So last time, we had honey bees swarming on a low fence and my bee keeper was out of town. I heroically saved the day by sidling up to the bees and knocking them into a box. It was an amazing bit of bee work, standing there on the ground with my box. I could have gotten a paper cut. Very dangerous.
The Mrs. and I had a meeting with two different companies in Myrtle Beach, SC. We drove down midday, met the first people, grabbed dinner, slept, woke, met the second people, then drove home. It wasn’t the most relaxing trip, but that wouldn’t stop me from rubbing it in in the below exchange.
I’m sitting at a restaurant with the Mrs. We’ve just sat down when I receive the text from my neighbor with the picture of bee swarm. Like last time, I thank God that I have a bee keeper who takes such good care of us. But I’m wary, last time she was in Utah. Will she be there this time? Ahh, “I can be there in an hour.” Perfect, just what I wanted to hear, (Waitress! One more drink please.), especially since I’m three hours away at the moment. Then the next exchange happens a bit later, oh about one hour later when she arrives.
I am a bad person. Rather than just say no, I have to rub it in that I have a “tropical” view. I mean, she was in Utah when I needed her last time, right? So I owe her one. Plus it isn’t unusual that I’ll answer the “Are you around?” question with a picture rather than a statement. This is another answer I’ve sent to that inquiry.
A picture says a thousand words. Plus, I’m flying. I’m like…busy. I don’t have time to type out a whole message. Instead I have time to take a picture and forward it. Totally not the same thing. Stop looking at me like that.
So back to the bees. Apparently the lower branch, which was already 10 feet off the ground, wasn’t good enough for these overachieving bees. They’ve moved to another tree, and to a higher branch during the hour of transit time for Jennifer.
Normally what we’d do in that situation is fire up our bucket truck and put Jennifer way up in the air to get these bees. It would really be easy, as they are sitting just above the drive way. All I’d need to do is to walk over, crank the truck, drive about 100 feet, set the truck up and raise her right where she wanted to be. I mean, she’s terrified of heights, so there is that, but overall not a lot of work to be performed. Instead, the guys are gone and I’m sitting in South Carolina. Jennifer had to adapt and overcome.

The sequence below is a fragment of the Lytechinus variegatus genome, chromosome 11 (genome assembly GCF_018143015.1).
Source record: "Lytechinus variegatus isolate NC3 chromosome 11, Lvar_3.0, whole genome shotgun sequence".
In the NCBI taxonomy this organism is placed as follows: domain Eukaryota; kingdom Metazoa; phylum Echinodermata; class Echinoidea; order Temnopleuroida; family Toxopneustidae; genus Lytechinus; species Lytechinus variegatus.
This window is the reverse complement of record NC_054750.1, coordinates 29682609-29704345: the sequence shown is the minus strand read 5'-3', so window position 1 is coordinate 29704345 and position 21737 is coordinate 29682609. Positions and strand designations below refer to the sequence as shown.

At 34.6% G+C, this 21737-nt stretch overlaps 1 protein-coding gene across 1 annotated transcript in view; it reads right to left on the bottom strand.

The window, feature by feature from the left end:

To be honest, I don’t know how she did it. She’s on the largest A frame ladder we have, and she’s not even half way to these bees. Maybe she levitated using some bee magic? Girl magic? Bee girl magic? I don’t really know how any of that works, especially the girl part, but somehow she captured about 1/2 of the swarm, 30′ off the ground, with a 10′ ladder and a stick. She managed to get the half with the queen because the next day, all the bees had decided to move into her hastily provided bee hive and were merrily going about bee duties enjoying the spring weather.
These bees most likely came from our hives. That means that in the end, this is kind of like picking your kid up from jail. You are glad to have him back, but all you did was get your own troublemaker back in the house, with no small amount of trouble for yourself in the process. Capturing someone else’s swarm, now that is a net add to your bee population.
But rather than having to do a split, these bees have made their own split so we have added two new hives to the apiary the past few weeks. With the spring weather, they’ll all be pouring in the honey as fast as they can go.